Topic

# Level set method

About: Level set method is a research topic. Over the lifetime, 4163 publications have been published within this topic receiving 155553 citations.

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TL;DR: A new model for active contours to detect objects in a given image, based on techniques of curve evolution, Mumford-Shah (1989) functional for segmentation and level sets is proposed, which can detect objects whose boundaries are not necessarily defined by the gradient.

Abstract: We propose a new model for active contours to detect objects in a given image, based on techniques of curve evolution, Mumford-Shah (1989) functional for segmentation and level sets. Our model can detect objects whose boundaries are not necessarily defined by the gradient. We minimize an energy which can be seen as a particular case of the minimal partition problem. In the level set formulation, the problem becomes a "mean-curvature flow"-like evolving the active contour, which will stop on the desired boundary. However, the stopping term does not depend on the gradient of the image, as in the classical active contour models, but is instead related to a particular segmentation of the image. We give a numerical algorithm using finite differences. Finally, we present various experimental results and in particular some examples for which the classical snakes methods based on the gradient are not applicable. Also, the initial curve can be anywhere in the image, and interior contours are automatically detected.

10,404 citations

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31 Oct 2002TL;DR: A student or researcher working in mathematics, computer graphics, science, or engineering interested in any dynamic moving front, which might change its topology or develop singularities, will find this book interesting and useful.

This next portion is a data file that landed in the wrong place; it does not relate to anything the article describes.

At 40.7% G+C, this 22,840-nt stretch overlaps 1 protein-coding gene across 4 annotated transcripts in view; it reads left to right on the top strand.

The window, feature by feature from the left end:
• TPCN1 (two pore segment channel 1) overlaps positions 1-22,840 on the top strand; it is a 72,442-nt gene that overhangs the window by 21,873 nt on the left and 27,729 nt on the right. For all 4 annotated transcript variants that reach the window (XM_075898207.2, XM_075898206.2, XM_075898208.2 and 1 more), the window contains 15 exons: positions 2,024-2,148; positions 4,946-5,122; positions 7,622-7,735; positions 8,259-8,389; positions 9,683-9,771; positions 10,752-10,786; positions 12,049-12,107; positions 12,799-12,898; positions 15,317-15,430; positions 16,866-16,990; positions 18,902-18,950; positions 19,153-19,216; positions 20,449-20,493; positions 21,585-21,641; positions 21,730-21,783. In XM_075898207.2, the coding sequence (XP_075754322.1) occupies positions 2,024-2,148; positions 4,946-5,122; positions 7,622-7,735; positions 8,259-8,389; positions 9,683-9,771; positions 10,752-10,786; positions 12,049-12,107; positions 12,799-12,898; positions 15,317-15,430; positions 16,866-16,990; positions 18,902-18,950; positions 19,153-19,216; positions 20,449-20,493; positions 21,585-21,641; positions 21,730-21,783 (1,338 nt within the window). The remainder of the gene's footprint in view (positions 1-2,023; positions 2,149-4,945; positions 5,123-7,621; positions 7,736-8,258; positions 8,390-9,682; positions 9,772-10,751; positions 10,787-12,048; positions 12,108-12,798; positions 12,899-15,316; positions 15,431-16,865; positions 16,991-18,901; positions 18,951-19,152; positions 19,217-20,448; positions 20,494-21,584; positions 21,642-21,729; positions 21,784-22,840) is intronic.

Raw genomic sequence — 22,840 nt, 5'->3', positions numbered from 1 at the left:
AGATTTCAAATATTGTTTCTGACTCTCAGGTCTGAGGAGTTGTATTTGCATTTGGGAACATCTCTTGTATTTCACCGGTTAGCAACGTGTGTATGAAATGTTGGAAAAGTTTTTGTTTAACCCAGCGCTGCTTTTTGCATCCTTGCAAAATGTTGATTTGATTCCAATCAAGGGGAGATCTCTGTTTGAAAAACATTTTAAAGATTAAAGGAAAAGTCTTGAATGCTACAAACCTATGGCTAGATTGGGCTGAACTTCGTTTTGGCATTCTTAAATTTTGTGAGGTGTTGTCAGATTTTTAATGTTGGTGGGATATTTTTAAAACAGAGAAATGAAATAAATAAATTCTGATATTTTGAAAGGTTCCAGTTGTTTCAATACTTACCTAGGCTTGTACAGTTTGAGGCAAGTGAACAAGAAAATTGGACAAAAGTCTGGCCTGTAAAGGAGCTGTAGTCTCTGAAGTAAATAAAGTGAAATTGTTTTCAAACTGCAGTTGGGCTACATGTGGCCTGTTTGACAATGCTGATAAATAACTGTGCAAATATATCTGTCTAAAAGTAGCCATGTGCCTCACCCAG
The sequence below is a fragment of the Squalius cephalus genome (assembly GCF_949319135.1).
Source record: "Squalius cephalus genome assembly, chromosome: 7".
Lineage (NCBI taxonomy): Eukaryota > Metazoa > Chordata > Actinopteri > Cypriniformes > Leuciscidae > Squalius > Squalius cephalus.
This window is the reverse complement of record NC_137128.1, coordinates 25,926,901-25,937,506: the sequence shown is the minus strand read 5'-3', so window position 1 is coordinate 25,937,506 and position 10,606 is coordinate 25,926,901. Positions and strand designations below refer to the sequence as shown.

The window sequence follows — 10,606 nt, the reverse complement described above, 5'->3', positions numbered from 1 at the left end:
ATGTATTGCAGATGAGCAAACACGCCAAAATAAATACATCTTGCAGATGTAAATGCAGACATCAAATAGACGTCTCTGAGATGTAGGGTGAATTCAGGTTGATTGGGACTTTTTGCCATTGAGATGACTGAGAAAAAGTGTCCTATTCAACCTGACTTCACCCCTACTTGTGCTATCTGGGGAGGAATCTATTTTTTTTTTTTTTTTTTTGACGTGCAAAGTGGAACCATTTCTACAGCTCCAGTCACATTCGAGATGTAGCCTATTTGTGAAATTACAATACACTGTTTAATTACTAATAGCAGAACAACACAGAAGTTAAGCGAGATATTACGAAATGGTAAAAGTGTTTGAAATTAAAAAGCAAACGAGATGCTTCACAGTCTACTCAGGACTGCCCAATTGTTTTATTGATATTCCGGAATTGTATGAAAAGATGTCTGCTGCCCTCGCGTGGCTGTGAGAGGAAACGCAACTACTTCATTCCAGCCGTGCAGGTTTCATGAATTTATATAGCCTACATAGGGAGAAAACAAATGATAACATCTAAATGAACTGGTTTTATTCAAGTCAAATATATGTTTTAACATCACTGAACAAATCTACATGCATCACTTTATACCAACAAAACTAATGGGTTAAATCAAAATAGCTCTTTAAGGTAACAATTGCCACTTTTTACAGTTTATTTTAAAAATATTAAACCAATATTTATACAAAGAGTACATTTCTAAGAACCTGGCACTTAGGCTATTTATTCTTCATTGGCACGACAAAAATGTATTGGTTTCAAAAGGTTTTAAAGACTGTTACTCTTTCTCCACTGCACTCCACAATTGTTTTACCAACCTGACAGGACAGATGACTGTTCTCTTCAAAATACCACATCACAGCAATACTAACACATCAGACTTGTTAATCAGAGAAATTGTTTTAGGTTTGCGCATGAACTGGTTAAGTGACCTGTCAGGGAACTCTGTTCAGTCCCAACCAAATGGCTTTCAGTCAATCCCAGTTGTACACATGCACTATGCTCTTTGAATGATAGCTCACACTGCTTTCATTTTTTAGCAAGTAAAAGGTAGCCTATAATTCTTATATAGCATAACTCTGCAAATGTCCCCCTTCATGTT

Abstract: This book is an introduction to level set methods and dynamic implicit surfaces. These are powerful techniques for analyzing and computing moving fronts in a variety of different settings. While it gives many examples of the utility of the methods to a diverse set of applications, it also gives complete numerical analysis and recipes, which will enable users to quickly apply the techniques to real problems. The book begins with a description of implicit surfaces and their basic properties, then devises the level set geometry and calculus toolbox, including the construction of signed distance functions. Part II adds dynamics to this static calculus. Topics include the level set equation itself, Hamilton-Jacobi equations, motion of a surface normal to itself, re-initialization to a signed distance function, extrapolation in the normal direction, the particle level set method and the motion of co-dimension two (and higher) objects. Part III is concerned with topics taken from the fields of Image Processing and Computer Vision. These include the restoration of images degraded by noise and blur, image segmentation with active contours (snakes), and reconstruction of surfaces from unorganized data points. Part IV is dedicated to Computational Physics. It begins with one phase compressible fluid dynamics, then two-phase compressible flow involving possibly different equations of state, detonation and deflagration waves, and solid/fluid structure interaction. Next it discusses incompressible fluid dynamics, including a computer graphics simulation of smoke, free surface flows, including a computer graphics simulation of water, and fully two-phase incompressible flow. Additional related topics include incompressible flames with applications to computer graphics and coupling a compressible and incompressible fluid. Finally, heat flow and Stefan problems are discussed. A student or researcher working in mathematics, computer graphics, science, or engineering interested in any dynamic moving front, which might change its topology or develop singularities, will find this book interesting and useful.